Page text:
What can $700 dollars, belief in your project, and the love of all your friends do? The result is EBONY CHUNKY LOVE: BITCH CAN'T GET A DATE!
I often describe the film as a disaster film. It had everything going against it. When I finally convinced Keith to participate in the film, it took about six months to get the whole set-up going. Keith began workshopping the show and we had intended to film the entire show for a few runs at his venue "The Starlight," the venue where he hosted a successful comedy show every wednesday. As I cleared my schedule for the summer to prepare for postproduction, the venue fell through. Sadly, gentrification came to town. The developer had shut down all the businesses on the block where Starlight stood three days before we were to begin filming. Anybody who knows NYC, knows that you need to book a place well in advance and the cost...well, nothing in life is free.
I decided to roll with the punches and take footage that I intended as extras on a possible DVD release. The story that began to develop became more interesting. Keith called in every favor possible to try to complete a version of his one man show in comedy clubs around the city. We ran around NYC for close to two weeks where Keith's comedy colleagues allowed him a set during one of their productions. I had been couch diving with all my equipment so that made it even more exciting! Sadly most of the footage could not be used because of lighting, sound or release issues. In some cases I had only ten minutes to set-up.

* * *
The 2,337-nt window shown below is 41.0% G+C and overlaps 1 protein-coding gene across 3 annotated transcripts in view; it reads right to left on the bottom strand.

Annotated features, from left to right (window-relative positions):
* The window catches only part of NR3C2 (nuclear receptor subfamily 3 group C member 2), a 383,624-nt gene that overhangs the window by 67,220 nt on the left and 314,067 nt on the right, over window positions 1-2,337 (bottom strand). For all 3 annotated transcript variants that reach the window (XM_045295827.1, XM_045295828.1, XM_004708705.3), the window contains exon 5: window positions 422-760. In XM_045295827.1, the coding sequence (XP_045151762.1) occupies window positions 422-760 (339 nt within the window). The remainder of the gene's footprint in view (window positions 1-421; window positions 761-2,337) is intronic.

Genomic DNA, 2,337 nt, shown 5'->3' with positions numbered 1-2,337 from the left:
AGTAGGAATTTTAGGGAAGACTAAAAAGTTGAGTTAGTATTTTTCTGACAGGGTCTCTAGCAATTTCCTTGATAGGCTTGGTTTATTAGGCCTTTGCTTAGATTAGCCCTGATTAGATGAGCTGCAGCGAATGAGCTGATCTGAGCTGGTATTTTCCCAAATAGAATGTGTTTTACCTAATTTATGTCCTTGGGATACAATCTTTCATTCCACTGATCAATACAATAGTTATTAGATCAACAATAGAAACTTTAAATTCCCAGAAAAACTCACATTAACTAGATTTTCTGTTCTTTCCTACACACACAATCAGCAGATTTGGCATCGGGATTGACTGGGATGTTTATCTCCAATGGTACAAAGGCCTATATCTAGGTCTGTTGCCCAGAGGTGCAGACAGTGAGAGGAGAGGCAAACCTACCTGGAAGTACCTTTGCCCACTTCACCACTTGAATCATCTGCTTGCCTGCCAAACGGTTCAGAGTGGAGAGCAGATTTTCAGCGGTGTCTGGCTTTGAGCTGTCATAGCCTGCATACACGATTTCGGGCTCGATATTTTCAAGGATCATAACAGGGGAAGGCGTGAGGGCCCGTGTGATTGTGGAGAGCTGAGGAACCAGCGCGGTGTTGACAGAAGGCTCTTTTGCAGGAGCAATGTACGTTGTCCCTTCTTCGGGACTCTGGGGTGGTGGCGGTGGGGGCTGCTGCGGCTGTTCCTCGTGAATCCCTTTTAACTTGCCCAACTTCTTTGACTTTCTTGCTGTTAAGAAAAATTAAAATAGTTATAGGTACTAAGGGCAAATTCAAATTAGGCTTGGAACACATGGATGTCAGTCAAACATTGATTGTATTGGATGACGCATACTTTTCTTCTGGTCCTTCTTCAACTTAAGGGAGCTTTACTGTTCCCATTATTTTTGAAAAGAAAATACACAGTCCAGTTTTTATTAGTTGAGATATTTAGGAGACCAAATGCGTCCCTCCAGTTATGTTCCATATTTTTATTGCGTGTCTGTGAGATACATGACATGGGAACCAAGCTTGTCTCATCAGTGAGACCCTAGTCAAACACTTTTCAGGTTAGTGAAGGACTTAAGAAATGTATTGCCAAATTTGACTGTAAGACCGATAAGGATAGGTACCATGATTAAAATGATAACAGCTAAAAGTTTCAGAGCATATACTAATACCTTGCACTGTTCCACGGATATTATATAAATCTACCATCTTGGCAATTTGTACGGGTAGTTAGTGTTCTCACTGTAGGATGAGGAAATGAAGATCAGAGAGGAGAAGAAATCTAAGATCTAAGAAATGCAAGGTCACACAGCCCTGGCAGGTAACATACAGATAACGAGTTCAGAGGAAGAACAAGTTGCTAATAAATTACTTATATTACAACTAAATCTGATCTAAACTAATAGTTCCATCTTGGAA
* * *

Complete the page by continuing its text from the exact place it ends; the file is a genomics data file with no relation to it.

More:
Ever the optimist now even though investors pulled from the project, I was deterimined to return to Seattle (where I lived at the time) with a complete set of interviews and such. As for the investors I don't blame them. I would have been jittery too. What I didn't appreciate was the fact that I was told that my project would go nowhere. I began to believe it and that summer was about the hardest I had ever faced. There were a few months where Keith and I didn't speak. We had worn out that initial friendship that we developed when we first met. He had just started his gig at Sirius so his focus was now on making the best of a new situation.
I left the footage in the can for a few weeks and spent about two weeks with myself, thinking, reading but really grieving the fact that this project might never happen. After some downtime, I began to assemble the pieces I had to see if I had anything of value. I had footage that I had shot earlier that year with colleagues who I wanted to incorporate in the extras. I had Keith's home video from his workshop dates and I kept building the edit. After a two hour rough cut, I realized that my experience in NYC began to reflect in the conversations I was having with Keith. The difficulties we had in getting this off the ground started to reflect Keith's own difficulties in love and work. Keith is ever the optimist. He is definitely an unforgettable bright light and even though our relationship was strained, something needed to happen, either dump the project and try to resolve the friendship or try it again.